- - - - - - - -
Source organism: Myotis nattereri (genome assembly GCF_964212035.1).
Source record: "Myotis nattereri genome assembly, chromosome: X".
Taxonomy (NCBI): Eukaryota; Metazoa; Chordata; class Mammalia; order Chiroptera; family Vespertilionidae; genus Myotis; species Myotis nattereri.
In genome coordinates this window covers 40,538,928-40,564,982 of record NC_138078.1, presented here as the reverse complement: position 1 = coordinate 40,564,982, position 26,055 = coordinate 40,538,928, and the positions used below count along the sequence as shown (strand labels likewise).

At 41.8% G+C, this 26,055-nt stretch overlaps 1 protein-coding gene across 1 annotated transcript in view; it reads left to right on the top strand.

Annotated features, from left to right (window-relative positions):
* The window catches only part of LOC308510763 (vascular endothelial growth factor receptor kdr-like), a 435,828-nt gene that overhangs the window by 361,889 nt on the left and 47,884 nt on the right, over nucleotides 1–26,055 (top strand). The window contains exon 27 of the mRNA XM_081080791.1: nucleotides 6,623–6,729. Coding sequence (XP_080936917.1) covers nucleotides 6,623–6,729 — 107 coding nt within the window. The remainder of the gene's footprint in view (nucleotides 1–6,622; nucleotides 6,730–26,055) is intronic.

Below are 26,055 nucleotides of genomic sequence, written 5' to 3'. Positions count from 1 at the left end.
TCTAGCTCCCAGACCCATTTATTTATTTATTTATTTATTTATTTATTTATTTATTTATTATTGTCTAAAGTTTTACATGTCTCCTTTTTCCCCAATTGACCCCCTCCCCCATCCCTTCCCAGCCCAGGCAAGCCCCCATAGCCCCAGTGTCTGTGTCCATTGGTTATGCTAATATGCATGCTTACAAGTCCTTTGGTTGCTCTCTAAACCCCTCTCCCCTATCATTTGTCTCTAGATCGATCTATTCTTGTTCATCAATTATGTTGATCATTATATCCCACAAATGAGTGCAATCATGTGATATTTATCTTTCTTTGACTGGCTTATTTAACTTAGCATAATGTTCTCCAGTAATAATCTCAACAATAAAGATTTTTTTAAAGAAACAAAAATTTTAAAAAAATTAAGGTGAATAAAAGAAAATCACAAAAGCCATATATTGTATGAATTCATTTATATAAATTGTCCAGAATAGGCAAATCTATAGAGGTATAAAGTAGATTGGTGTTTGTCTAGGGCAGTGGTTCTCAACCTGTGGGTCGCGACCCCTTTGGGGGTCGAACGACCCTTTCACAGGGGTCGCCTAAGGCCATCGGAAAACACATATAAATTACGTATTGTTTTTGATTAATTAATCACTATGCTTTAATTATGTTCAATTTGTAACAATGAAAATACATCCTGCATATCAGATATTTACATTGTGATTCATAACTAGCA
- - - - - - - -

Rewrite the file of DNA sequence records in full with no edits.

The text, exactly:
Source organism: Myotis nattereri (genome assembly GCF_964212035.1).
Source record: "Myotis nattereri genome assembly, chromosome: X".
Taxonomy (NCBI): Eukaryota; Metazoa; Chordata; class Mammalia; order Chiroptera; family Vespertilionidae; genus Myotis; species Myotis nattereri.
In genome coordinates this window covers 40,538,928-40,564,982 of record NC_138078.1, presented here as the reverse complement: position 1 = coordinate 40,564,982, position 26,055 = coordinate 40,538,928, and the positions used below count along the sequence as shown (strand labels likewise).

At 41.8% G+C, this 26,055-nt stretch overlaps 1 protein-coding gene across 1 annotated transcript in view; it reads left to right on the top strand.

Annotated features, from left to right (window-relative positions):
* The window catches only part of LOC308510763 (vascular endothelial growth factor receptor kdr-like), a 435,828-nt gene that overhangs the window by 361,889 nt on the left and 47,884 nt on the right, over nucleotides 1–26,055 (top strand). The window contains exon 27 of the mRNA XM_081080791.1: nucleotides 6,623–6,729. Coding sequence (XP_080936917.1) covers nucleotides 6,623–6,729 — 107 coding nt within the window. The remainder of the gene's footprint in view (nucleotides 1–6,622; nucleotides 6,730–26,055) is intronic.

Below are 26,055 nucleotides of genomic sequence, written 5' to 3'. Positions count from 1 at the left end.
TCTAGCTCCCAGACCCATTTATTTATTTATTTATTTATTTATTTATTTATTTATTTATTATTGTCTAAAGTTTTACATGTCTCCTTTTTCCCCAATTGACCCCCTCCCCCATCCCTTCCCAGCCCAGGCAAGCCCCCATAGCCCCAGTGTCTGTGTCCATTGGTTATGCTAATATGCATGCTTACAAGTCCTTTGGTTGCTCTCTAAACCCCTCTCCCCTATCATTTGTCTCTAGATCGATCTATTCTTGTTCATCAATTATGTTGATCATTATATCCCACAAATGAGTGCAATCATGTGATATTTATCTTTCTTTGACTGGCTTATTTAACTTAGCATAATGTTCTCCAGTAATAATCTCAACAATAAAGATTTTTTTAAAGAAACAAAAATTTTAAAAAAATTAAGGTGAATAAAAGAAAATCACAAAAGCCATATATTGTATGAATTCATTTATATAAATTGTCCAGAATAGGCAAATCTATAGAGGTATAAAGTAGATTGGTGTTTGTCTAGGGCAGTGGTTCTCAACCTGTGGGTCGCGACCCCTTTGGGGGTCGAACGACCCTTTCACAGGGGTCGCCTAAGGCCATCGGAAAACACATATAAATTACGTATTGTTTTTGATTAATTAATCACTATGCTTTAATTATGTTCAATTTGTAACAATGAAAATACATCCTGCATATCAGATATTTACATTGTGATTCATAACTAGCA